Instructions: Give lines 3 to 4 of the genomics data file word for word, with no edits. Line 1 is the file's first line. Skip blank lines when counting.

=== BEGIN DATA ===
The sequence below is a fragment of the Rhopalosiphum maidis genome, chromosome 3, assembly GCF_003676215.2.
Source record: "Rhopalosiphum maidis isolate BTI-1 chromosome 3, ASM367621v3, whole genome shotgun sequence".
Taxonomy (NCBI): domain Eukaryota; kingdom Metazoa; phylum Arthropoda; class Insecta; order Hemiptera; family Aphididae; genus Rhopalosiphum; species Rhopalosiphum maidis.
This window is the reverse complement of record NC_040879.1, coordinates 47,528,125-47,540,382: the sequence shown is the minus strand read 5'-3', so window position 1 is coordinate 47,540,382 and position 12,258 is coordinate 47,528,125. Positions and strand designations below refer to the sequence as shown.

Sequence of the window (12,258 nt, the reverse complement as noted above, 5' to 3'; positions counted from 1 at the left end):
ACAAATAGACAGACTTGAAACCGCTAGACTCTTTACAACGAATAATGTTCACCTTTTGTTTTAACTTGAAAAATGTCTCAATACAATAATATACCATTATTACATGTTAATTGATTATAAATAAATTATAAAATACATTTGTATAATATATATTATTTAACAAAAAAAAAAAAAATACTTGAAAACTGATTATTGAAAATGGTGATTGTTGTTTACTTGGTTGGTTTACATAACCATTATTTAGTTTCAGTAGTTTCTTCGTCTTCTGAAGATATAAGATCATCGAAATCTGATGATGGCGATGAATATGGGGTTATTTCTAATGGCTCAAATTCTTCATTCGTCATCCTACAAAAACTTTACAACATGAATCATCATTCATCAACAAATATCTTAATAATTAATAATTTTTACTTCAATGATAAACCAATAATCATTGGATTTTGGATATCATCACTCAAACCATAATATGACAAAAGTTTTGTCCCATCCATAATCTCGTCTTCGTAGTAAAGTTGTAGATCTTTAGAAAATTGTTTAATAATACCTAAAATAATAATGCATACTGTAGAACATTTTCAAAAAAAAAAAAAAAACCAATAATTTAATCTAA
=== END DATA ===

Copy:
Taxonomy (NCBI): domain Eukaryota; kingdom Metazoa; phylum Arthropoda; class Insecta; order Hemiptera; family Aphididae; genus Rhopalosiphum; species Rhopalosiphum maidis.
This window is the reverse complement of record NC_040879.1, coordinates 47,528,125-47,540,382: the sequence shown is the minus strand read 5'-3', so window position 1 is coordinate 47,540,382 and position 12,258 is coordinate 47,528,125. Positions and strand designations below refer to the sequence as shown.